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Column: Borrower is servant to lender, usually

Published:Friday | April 17, 2015 | 12:00 AM

IN BANKING, we have an understanding that when a bank lends any borrower a very large amount of money, that bank has to make sure the borrower is treated with velvet gloves.

The banker must ensure that his borrower of a big pot of his bank's money gets regular medical check-ups, eats well, exercise regularly and is adequately and properly insured.

Once the large amount of loan funds are disbursed by the bank, the borrower controls the relationship - at least until a substantial amount of the loan is repaid.

Large amount has two sides. First, a large sum is relevant to the banker-lender when it is significant relative to the size of the institution's balance sheet, and especially to level of paid-up equity in the bank. Second, a large amount is of vital importance to the borrower, and lender, when it is of a dollar value which is near the edge of that borrower's financial capacity such that the least economic storm or a relatively unplanned minor shortfall in revenues jeopardises the borrower's ability to repay the lender.

Greece is clearly in the position of facing the kind of revenue drought that is making it extremely difficult to repay its lenders. The latter have been put on warning that a Greek repayment crisis is looming. According to NationalDebtClocks.Org, Greece's national debt is €355.85 billion and that figure represents more than 175 per cent of the gross domestic product (GDP) of Greece. The troika of lenders to Greece - the IMF, the European Commission and the European Central Bank - is learning that a fiscal-consolidation plan without a complementary economic growth-facilitation plan will work for only so long.

Some of us have carried that public message for more than two years about Jamaica's fiscal-consolidation efforts, which is divorced from any clear and widely accepted growth-facilitation plan. Greece's economy has contracted for more than five years. Jamaica's growth has had a start-and-stop record. One is being charitable to call what has happened 'growth' in light of the existing need for economic improvement.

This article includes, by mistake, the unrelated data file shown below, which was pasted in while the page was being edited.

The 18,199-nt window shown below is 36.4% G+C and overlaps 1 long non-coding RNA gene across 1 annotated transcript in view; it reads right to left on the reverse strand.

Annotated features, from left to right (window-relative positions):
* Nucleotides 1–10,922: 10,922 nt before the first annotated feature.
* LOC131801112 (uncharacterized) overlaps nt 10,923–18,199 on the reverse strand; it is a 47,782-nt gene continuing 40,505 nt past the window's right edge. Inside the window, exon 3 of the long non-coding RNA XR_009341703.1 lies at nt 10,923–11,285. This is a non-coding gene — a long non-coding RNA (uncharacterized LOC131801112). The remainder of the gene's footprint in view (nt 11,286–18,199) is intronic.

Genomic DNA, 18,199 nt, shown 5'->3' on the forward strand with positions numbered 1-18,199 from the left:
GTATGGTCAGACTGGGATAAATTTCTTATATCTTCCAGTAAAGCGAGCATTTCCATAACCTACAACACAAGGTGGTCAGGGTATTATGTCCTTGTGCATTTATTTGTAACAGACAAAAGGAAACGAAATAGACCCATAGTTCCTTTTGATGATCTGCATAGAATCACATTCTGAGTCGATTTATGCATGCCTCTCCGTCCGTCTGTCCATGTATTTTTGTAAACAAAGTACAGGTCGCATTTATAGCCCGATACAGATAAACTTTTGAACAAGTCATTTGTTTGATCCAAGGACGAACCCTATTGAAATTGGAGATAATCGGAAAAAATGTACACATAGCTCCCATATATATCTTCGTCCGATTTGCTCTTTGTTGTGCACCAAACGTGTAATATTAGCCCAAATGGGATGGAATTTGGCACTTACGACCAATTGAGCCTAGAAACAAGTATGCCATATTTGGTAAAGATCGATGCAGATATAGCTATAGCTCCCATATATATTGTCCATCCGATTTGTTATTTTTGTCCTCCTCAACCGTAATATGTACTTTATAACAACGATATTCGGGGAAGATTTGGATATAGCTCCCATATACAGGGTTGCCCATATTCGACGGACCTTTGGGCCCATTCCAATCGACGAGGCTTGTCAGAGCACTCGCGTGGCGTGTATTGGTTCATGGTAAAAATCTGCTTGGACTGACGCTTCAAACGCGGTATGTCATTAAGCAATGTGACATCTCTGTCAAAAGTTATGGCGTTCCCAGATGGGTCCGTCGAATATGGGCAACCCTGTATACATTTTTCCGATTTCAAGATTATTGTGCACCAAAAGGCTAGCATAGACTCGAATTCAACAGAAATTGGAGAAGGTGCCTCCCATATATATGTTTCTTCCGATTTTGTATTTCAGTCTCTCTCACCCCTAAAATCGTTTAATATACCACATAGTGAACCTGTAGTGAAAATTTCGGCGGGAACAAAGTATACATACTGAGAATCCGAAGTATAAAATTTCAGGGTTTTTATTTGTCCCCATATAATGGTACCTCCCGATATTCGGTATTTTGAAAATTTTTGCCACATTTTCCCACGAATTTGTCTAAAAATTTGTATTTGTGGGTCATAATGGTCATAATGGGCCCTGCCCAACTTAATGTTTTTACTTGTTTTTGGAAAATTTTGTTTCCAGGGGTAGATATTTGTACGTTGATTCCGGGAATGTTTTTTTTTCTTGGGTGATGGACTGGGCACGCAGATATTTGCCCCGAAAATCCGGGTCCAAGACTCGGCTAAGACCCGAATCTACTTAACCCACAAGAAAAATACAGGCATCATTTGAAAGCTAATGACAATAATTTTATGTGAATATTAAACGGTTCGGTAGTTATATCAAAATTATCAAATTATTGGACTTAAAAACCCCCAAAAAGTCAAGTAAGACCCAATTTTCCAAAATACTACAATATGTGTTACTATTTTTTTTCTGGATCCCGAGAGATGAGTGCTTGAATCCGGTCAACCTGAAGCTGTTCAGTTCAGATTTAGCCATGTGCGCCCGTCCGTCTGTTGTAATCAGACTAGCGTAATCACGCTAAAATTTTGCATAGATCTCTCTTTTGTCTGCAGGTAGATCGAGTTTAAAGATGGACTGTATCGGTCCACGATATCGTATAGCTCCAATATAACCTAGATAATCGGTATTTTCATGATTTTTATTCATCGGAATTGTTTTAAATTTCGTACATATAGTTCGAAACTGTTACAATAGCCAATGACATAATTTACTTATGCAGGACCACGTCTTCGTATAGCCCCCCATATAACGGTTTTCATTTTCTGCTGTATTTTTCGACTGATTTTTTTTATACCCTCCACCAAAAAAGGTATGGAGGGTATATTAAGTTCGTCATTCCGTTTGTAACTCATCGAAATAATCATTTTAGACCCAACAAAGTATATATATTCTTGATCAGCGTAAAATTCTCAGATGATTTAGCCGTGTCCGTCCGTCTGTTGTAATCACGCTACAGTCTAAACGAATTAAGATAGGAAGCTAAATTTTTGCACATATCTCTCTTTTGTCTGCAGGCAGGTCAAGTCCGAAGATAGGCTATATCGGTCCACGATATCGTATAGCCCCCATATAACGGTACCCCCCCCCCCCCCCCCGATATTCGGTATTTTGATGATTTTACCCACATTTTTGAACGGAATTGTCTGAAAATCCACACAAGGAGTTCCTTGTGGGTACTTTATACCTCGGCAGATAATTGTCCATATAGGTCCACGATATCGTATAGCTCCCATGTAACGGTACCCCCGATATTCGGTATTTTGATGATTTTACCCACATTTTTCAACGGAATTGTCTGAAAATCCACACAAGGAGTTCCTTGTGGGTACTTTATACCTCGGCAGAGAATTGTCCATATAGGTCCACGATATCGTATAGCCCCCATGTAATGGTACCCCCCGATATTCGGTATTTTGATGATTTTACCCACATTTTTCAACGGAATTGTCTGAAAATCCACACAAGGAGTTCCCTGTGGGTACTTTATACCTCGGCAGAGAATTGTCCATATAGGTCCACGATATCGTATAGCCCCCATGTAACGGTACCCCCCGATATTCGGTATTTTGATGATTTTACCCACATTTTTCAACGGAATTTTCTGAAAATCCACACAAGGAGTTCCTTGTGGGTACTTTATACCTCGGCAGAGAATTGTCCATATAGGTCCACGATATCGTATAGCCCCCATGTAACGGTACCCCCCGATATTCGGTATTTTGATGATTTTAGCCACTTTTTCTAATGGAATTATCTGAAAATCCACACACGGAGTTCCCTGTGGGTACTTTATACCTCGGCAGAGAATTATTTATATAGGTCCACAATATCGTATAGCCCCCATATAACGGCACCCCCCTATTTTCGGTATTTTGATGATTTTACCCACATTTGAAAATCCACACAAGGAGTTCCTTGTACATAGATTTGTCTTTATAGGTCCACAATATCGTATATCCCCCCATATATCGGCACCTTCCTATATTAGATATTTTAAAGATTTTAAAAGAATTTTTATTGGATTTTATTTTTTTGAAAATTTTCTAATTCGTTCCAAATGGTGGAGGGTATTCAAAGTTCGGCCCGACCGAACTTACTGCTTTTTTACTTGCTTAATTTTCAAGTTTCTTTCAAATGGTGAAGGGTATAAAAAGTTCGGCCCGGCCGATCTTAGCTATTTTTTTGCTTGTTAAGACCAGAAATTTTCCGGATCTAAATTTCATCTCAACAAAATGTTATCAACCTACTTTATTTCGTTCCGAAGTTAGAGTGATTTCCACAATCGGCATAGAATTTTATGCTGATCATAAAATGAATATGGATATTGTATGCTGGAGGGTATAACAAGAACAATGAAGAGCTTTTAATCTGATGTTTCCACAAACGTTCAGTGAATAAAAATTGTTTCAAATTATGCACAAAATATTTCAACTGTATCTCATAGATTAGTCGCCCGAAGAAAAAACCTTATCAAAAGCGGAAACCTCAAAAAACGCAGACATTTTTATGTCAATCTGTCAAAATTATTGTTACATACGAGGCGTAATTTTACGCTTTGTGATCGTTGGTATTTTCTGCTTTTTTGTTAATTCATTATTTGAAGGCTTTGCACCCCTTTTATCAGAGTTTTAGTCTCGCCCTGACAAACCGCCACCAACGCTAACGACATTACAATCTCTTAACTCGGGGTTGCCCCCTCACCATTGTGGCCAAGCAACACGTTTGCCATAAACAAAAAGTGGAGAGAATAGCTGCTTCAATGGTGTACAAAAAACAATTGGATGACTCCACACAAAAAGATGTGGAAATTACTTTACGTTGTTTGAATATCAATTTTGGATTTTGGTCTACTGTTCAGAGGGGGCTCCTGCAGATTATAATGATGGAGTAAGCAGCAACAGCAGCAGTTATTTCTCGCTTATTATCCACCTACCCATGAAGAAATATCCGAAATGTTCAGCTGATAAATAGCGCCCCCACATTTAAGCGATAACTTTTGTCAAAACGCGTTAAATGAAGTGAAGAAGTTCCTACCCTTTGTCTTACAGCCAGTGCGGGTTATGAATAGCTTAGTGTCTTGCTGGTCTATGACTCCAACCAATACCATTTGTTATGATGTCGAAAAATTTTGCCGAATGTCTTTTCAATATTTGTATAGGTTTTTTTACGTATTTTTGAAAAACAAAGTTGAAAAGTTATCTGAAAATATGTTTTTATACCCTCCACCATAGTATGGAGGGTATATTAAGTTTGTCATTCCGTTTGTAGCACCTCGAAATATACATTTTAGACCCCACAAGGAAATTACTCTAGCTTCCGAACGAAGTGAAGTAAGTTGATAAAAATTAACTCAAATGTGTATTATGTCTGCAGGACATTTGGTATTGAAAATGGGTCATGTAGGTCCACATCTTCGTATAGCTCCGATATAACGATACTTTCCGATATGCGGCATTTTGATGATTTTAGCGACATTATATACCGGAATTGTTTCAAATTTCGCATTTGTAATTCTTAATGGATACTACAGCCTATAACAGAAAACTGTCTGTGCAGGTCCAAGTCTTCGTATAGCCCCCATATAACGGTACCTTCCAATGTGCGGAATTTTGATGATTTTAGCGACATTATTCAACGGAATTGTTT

When King Solomon of Israel, reputed to be the wisest man who ever lived and who reigned in the 10th century BC, said "the borrower is servant to the lender", he was referring to prudent lenders. We know this because it is recorded in another Bible passage in Proverbs that, "A good man shows favour and lends; he will guide his affairs with discretion."

What kind of exuberant optimism drove bankers and similar institutional lenders to keep lending to Greece and Jamaica when their debt-to-GDP ratios were climbing to the 175 per cent and 150 per cent vicinities, respectively? What measure of indiscretion propelled these banks to load unsuspecting, uninformed, often misinformed taxpayers and to so unfairly force poor people to shoulder, blindly, these unmanageable debt burdens?

Lenders to countries with very high albatross-like debt burdens of the size of the Greeces and Jamaicas of the world have a case to answer when impoverished and destitute taxpayers start saying as one: Enough is enough! We cannot manage the payment burden.

This is not a very polite or politically correct point to make, but, certainly, the imprudence of sitting down with politicians to load up taxpayers with debt that they cannot repay must now be a self-evident and major piece of indiscretion on the part of lenders.

So why must uninformed and uninvolved-in-the borrowing-decision taxpayers be the only ones who pay for the institutional slackness? How can institutions make amends in this time of extreme difficulties faced by taxpayers?

As a banker, I understand why the focus has been on the need to repay debts. As a taxpayer, the huge imbalance where only uninvolved taxpayers seem to carry all the responsibility and burden to repay bad loans needs to be addressed more openly. Equitable redress of the imbalance is needed.


Who led Jamaicans to borrowers' servitude? The answer is simple - politicians and bankers. Many are still in power today.

Politicians cosied up to bankers and offered them astronomical interest rates which suffocated and eventually killed economic growth. In return, bankers stuffed them and the country with unwise and unpayable loans. Indeed, the record shows in sad brilliance that those political leaders had no interest in fostering economic growth.

Many businesses were driven out of existence either by high interest rates or by direct government action, which ended in FINSAC. This experience and history is the reason many in power and business leadership today find it so difficult to understand why private investors are not flocking back to Jamaica as a favoured investment destination.

Our politicians used unaffordable borrowed money to finance consumption rather than investment, and allowed inefficiency and internationally recognised corruption to grow in government. That continuing inefficiency is another deterrent to investors.

Banks will have to deal with the query as to why they have such strict covenants to private borrowers, but kept on lending to a profligate government which was spending ever more than it was earning. Since a debt-to-GDP ratio of 60 per cent to 70 per cent has always been known to be the reasonable range for well-run countries, why were 80 per cent, 90 per cent and 100 per cent deteriorating debt-to-GDP ratios not used as stop signs to lenders? Why were perennial, anaemic growth rates not seen as the red flag it is?

Rebalancing, like a bad loan, is overdue.

Aubyn Hill is CEO of Corporate Strategies Ltd and chairman of the Opposition Leader's Economic Advisory Council.


Twitter: @hillaubyn